FA must get tougher on referee harassment – starting with Guardiola and Klopp

Chelsea players surrounded referee Anthony Taylor on Saturday during their clash at Liverpool while Guardiola and Klopp are frequent offenders when it comes to berating officials

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Football Digest: Should referees face press like managers?

If recent punishments are anything to go by, the most likely outcome of the current Football Association charges against Chelsea will be a five-figure fine.

At a guess, considering there are two incidents being cited, it might be a bit more than what seems to be a ballpark figure of £20,000.

Indeed, it might be considerably more, in light of the fact that Chelsea are repeat offenders

But what it will most probably be is pathetic.

Even if it is a hundred grand, what is that to a club that has just spent over a hundred million in the transfer window?

Chelsea players surrounded referee Anthony Taylor during their clash with Liverpool



The charge – and the formality of a guilty verdict – relates to the reaction of the Chelsea players to Anthony Taylor’s decision to award a penalty to Liverpool and dismiss Reece James after a brief viewing of a replay on a pitch-side monitor.

There was a reason it was a brief viewing – only a cursory glance was needed to realise it was a handball and a red card.

The ensuing debate in TV studios was spurious. James prevented Sadio Mane’s effort from crossing the line by scooping it away with his arm.

Once he had been alerted to it by VAR, Taylor had no option.

Yet still, Taylor, one of our better referees, was mobbed by angry Chelsea players.

He showed remarkable patience not to send anyone else in James’s direction.

Since when has the harassment, intimidation and abuse of officials become acceptable again?

If it ever was unacceptable, that is.

Remember the idea that only a captain could approach a referee?

Remember those ‘respect’ campaigns?

Slogans and little else, it seems.

The groundless berating of officials has become the norm, with the standards often being set by the manager.

Pep Guardiola gets away with murder.

How should referees and the FA deal with the problem? Have your say below.

Man City boss Pep Guardiola is persistent on the case of the officials


The FA via Getty Images)

Antonio Mateu Lahoz had the bottle to send him off during a Champions League tie against Liverpool and Guardiola has had the odd yellow card but, in general, his touchline ranting is indulged.

As is Jurgen Klopp’s.

The higher your profile, the more you are allowed to lay into the fourth official, it seems.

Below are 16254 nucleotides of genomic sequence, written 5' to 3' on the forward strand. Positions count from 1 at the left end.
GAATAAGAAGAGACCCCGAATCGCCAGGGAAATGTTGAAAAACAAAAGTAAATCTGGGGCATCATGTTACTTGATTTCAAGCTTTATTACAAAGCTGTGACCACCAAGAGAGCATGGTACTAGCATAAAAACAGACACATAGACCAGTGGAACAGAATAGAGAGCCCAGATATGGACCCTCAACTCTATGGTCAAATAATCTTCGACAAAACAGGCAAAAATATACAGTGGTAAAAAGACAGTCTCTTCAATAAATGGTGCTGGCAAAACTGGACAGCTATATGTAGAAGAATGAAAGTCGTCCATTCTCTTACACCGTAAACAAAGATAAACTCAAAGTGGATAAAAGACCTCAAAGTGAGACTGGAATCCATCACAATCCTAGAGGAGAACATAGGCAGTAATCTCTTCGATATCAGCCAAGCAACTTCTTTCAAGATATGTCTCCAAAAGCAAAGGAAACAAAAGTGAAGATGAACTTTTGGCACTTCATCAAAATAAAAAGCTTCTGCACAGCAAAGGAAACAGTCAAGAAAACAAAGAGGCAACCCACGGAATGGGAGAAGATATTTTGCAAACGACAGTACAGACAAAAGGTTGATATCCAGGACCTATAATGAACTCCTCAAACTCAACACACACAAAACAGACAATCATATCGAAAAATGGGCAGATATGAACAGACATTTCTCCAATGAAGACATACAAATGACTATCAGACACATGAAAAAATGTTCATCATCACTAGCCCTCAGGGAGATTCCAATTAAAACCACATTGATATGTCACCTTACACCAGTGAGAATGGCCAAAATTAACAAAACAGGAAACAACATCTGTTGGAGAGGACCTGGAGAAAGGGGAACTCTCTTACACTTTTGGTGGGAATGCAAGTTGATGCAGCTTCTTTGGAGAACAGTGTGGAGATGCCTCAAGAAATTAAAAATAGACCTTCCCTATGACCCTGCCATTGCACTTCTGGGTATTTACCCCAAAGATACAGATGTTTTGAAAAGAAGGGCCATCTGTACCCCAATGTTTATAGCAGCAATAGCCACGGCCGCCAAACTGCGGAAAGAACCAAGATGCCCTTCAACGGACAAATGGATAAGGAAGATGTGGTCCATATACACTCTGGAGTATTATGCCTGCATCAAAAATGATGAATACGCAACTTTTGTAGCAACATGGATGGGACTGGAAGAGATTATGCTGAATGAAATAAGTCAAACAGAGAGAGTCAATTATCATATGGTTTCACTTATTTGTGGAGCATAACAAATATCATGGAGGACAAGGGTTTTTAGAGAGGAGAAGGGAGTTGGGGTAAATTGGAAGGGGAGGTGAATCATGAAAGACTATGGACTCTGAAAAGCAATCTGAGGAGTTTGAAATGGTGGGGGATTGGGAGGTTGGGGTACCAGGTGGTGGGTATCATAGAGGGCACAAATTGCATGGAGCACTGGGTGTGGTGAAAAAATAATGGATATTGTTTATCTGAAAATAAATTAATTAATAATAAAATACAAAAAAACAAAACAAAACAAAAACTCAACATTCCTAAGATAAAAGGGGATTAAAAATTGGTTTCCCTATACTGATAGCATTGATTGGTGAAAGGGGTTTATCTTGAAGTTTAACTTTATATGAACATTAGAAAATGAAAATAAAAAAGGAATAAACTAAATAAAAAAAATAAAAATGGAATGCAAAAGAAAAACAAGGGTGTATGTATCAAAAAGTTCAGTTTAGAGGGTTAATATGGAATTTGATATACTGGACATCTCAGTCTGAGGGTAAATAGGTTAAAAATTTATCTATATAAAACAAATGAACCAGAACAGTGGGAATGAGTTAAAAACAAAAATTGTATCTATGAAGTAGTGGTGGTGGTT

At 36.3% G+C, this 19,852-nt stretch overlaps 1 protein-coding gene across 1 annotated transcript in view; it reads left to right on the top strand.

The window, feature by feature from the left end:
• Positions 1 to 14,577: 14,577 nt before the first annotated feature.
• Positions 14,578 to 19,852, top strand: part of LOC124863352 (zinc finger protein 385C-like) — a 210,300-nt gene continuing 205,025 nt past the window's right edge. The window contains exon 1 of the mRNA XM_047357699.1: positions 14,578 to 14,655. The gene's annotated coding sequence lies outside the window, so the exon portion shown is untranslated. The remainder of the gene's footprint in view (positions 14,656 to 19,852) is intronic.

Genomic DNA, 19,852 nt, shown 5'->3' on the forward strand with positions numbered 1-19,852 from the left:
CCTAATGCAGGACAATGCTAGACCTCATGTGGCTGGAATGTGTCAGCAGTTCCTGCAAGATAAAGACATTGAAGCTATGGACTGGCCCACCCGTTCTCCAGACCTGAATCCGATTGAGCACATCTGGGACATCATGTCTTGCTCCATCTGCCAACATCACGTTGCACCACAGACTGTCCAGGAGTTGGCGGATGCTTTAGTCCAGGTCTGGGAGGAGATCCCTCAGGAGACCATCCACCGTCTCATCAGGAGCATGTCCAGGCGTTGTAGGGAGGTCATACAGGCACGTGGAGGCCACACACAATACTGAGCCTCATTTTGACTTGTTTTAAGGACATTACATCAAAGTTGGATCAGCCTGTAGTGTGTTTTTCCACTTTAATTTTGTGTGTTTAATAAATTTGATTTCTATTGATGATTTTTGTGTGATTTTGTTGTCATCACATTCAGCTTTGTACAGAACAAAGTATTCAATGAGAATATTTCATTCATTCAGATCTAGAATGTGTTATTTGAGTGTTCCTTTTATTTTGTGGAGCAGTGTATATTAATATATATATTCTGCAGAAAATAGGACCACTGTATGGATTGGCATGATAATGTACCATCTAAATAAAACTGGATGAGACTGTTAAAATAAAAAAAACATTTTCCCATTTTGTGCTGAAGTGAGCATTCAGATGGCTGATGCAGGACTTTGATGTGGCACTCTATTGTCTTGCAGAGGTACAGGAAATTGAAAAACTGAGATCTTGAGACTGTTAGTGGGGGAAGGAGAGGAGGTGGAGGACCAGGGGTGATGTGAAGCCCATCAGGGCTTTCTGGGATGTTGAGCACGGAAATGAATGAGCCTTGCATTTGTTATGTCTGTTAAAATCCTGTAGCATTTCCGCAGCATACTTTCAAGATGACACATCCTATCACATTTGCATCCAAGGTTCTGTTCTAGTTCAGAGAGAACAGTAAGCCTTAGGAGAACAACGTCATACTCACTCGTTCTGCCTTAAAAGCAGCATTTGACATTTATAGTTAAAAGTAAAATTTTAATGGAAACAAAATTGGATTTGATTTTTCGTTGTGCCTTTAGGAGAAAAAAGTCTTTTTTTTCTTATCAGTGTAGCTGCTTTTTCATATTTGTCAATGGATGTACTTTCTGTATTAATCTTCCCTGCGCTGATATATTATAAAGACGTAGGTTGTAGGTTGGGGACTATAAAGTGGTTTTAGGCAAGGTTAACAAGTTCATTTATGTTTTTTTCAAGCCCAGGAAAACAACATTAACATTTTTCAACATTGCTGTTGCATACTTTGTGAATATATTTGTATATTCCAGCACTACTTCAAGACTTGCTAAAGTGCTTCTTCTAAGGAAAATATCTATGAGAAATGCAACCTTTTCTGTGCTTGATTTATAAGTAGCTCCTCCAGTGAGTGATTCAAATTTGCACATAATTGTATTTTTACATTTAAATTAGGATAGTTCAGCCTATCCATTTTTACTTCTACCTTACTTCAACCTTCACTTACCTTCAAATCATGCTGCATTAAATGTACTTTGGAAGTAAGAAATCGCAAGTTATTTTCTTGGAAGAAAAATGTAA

Or the assistant referee. Or the referee. Whoever is the closest to you.

The managers set an example for the players, the players set an example to grassroots footballers and kids up and down the land.

Referees are being assaulted on Sunday League fields.

Officials in professional games could help themselves by not standing for the sort of dissent shown by Chelsea’s players at Anfield last weekend.

But that they seem loathe to issue cards for that type of offence does not excuse the haranguing.

Liverpool manager Jurgen Klopp has shown his discontent to the officials in the past


Pool via REUTERS)

The authorities have to get tougher. For a start, any manager who walks onto the field of play after the final whistle to confront a referee, as Guardiola has been known to do, should be punished. Banned for the next game, for starters.

And repeat offenders have to be hit hard.

The conduct – sorry, misconduct – of Chelsea players has been punished by the FA regularly over the past six years.

Most recently, along with Leicester City, they were fined £22,500 for a brawl at the end of a match last May.

In 2016, they were fined £375,000 – reduced to £290,000 on appeal – for their part in the infamous Battle of the Bridge against Spurs.

In the written reasons for that punishment, the disciplinary panel referred to Chelsea’s “lamentable record for failing to control its players” and said “the time cannot be too far distant when a Commission concludes the only proper sanction is a points deduction”.

Obviously, the incident at Anfield was far, far less serious than the misdeeds in the Battle of the Bridge. And it was a different sort of offence by a largely different set of players.

But when it comes, in particular, to the intimidation of officials, the threat of a points deduction for persistent offenders should not be an empty one.

It remains a stain on the game that needs to be rubbed out.

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